2. Some Day The Sun Won’t Shine For You (02:49)
  3. Beggar’s Farm (04:22)
  4. Move On Alone (01:59)
  5. Serenade To A Cuckoo (06:08)
  6. Dharma For One (04:15)
  7. It’s Breaking Me Up (05:03)
  8. Cat’s Squirrel (05:42)
  9. A Song For Jeffrey (03:21)
  10. Round (00:57)
  11. Love Story (03:03)
  12. A Christmas Song (03:08)
  13. Serenade To A Cuckoo (Take 1) (05:46)
  14. Some Day The Sun Won’t Shine For You (Faster Version) (02:36)
  15. Move On Alone (Flute Version) (02:00)
  16. Ultimate Confusion (02:55)


Recorded at Sound Techniques Studio, Chelsea, London
Thursday 13th June to Friday 23rd August (1968)

Jethro Tull – Live In Sweden FM (1969) [16-44]

Over the course of 1968, Jethro Tull went from nobodies to one of Britain’s hottest bands. At the end of the year, however, lead guitarist Mick Abrahams quit. With his replacement Martin Barre having only just joined, in January the band embarked on a brief Scandinavian visit in support of Jimi Hendrix.

Originally performed for broadcast on SVR2 radio, this superb show captures them at a crucial juncture, as they move away from blues and towards a more idiosyncratic style of their own.

• Incredible Performance
• Includes the entire SVR2 Radio Broadcast
• Digitally remastered for greatly enhanced sound quality

Track Listing: (Evening Show)

  1. My Sunday Feeling 5:29
  2. Martin’s Tune 11:29
  3. To Be Sad Is A Mad Way To Be 4:14
  4. Back To The Family 4:38
  5. Dharma For One 9:06
  6. Nothing Is Easy 13:27
  7. Song For Jeffrey 3:35


Ian Anderson – vocals, flute
Martin Barre – guitar
Glenn Cornick – bass
Clive Bunker – drums

Jethro Tull – Stand Up (The Elevated Edition) (1969) Steven Wilson Stereo Remix (2016) [24-96]

Stand Up is the second studio album by British rock band Jethro Tull, released in 1969. It was the first Jethro Tull album to feature guitarist Martin Barre, who would go on to become the band’s longtime guitarist until its initial dissolution in 2012. Before recording sessions for the album began, the band’s original guitarist Mick Abrahams departed the band as a result of musical differences with frontman and primary songwriter Ian Anderson; Abrahams wanted to stay with the blues rock sound of their 1968 debut, This Was, while Anderson wished to add other musical influences such as folk rock.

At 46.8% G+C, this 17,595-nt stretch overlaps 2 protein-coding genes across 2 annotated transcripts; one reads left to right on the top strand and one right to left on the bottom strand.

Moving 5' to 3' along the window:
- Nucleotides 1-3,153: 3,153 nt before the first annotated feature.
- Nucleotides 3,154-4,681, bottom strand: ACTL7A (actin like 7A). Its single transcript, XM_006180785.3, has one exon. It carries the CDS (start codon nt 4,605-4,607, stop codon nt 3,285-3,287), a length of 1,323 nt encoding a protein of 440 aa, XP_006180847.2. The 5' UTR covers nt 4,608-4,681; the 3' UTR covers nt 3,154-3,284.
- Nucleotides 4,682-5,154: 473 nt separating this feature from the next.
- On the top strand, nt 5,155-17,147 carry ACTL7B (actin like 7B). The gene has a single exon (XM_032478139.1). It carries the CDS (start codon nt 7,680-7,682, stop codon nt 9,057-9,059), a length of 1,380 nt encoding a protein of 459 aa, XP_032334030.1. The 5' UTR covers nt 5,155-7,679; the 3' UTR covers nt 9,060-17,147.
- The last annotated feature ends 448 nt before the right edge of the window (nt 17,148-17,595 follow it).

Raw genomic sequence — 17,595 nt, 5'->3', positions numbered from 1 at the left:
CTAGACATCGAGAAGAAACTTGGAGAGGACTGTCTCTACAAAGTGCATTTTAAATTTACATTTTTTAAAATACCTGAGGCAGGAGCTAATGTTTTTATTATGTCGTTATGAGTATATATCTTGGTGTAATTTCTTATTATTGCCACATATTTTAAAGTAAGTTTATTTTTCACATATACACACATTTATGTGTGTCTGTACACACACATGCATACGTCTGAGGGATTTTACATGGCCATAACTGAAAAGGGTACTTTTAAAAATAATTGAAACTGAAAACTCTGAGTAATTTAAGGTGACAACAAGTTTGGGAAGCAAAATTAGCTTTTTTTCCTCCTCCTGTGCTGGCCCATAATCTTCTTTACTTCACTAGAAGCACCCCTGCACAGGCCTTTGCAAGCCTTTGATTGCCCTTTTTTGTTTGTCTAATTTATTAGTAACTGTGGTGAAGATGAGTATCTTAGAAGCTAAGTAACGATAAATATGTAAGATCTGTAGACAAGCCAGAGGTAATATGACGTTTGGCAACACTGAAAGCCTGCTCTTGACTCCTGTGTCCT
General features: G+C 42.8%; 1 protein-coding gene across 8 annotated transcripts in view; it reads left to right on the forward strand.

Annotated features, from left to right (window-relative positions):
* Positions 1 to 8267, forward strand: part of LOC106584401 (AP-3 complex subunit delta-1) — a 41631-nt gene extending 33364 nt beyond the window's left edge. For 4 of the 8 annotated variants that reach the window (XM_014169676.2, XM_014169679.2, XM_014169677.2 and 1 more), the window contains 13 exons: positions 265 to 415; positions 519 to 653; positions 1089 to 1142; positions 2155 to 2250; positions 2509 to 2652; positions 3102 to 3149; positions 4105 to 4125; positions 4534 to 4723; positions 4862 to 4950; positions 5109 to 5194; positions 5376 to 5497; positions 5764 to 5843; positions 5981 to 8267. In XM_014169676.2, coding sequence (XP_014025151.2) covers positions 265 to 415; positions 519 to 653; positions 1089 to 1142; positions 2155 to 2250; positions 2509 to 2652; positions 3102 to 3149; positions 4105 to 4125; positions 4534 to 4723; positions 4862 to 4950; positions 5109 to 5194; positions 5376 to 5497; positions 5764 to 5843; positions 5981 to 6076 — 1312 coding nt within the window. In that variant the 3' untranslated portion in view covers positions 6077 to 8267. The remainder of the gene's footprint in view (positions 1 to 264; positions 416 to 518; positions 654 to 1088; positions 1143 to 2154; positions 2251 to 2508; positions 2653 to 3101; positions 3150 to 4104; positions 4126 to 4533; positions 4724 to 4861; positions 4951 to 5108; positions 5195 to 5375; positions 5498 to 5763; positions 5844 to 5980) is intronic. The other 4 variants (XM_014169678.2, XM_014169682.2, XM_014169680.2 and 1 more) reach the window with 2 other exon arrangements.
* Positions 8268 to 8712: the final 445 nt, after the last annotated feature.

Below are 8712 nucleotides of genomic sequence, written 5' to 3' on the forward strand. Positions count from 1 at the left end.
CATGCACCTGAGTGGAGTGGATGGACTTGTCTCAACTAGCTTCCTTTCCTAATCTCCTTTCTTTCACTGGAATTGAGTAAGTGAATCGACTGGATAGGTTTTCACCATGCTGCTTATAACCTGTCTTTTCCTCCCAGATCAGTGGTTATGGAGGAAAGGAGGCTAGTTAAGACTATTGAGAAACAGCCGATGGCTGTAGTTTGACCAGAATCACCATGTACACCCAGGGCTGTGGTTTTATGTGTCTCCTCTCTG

Stand Up represents the first album project on which Anderson was in full control of the music and lyrics. The result was an eclectic album with various styles and instrumentation appearing in its songs.

The album quickly went to No. 1 on the UK charts, further launching the band’s career, while the non-album single “Living in the Past” peaked at No. 3. The album was also Jethro Tull’s first success in the United States, reaching No. 20 on the Billboard 200.

Track Listing:

  1. A New Day Yesterday
  2. Jeffrey Goes To Leicester Square
  3. Bouree
  4. Back To The Family
  5. Look Into The Sun
  6. Nothing Is Easy
  7. Fat Man
  8. We Used To Know
  9. Reasons For Waiting
  10. For A Thousand Mothers
  11. Living In The Past
  12. Driving Song
  13. Bouree (Morgan Version)

Film Footage Recorded January 9, 1969 – The Stockholm Konserthuset

  1. To Be Sad Is A Mad Way To Be (mono)
  2. Back To The Family (mono)


Jethro Tull – Aqualung (1971) Steven Wilson Stereo Remix (2015) [24-96]

New 2015 Pressing Mastered from Steven Wilson’s 2011 40th Anniversary Stereo Mix

1971’s Aqualung to many is Jethro Tull’s masterpiece. The title track and “Locomotive Breath,” with their catchy riffs, would be joined by “My God,” “Cross-Eyed Mary,” and “Hymn 43” as classic rock staples. There’s no arguing with its commercial success, having sold more than seven million copies and continuing to outsell anything in Jethro Tull’s back catalog. Yet, Aqualung is arguably Tull’s most misunderstood album.

Critics dubbed it a concept album, particularly for Anderson’s critical, skeptical views of organized religion, mostly on side B (“My God”). Anderson has disputed, almost resented, the assessment seeing the record as “just a bunch of songs.” The labeling lead the band to really give the critics a concept album with the following studio release Thick as a Brick.

Aqualung has a dominant theme but is certainly much more than a concept album hinging on a solitary subject. Anderson explores the struggles of the less fortunate in our society (“Aqualung,” “Cross-Eyed Mary,” “Up to Me”), teenage angst and formal education difficulties (“Wind Up,” “Mother Goose”) and returns to his parental themes with “Cheap Day Return, a tune encompassing Anderson’s feelings while traveling to visit his sick father.

Aqualung is where Anderson really begins to develop his personal style for acoustical guitar songs with “Cheap Day Return,” “Mother Goose,” and “Slipstream.” It also established one of the most notable features of Jethro Tull’s music: songs varying with intensity, mixing medium to heavy electrical sounds with lighter acoustical passages.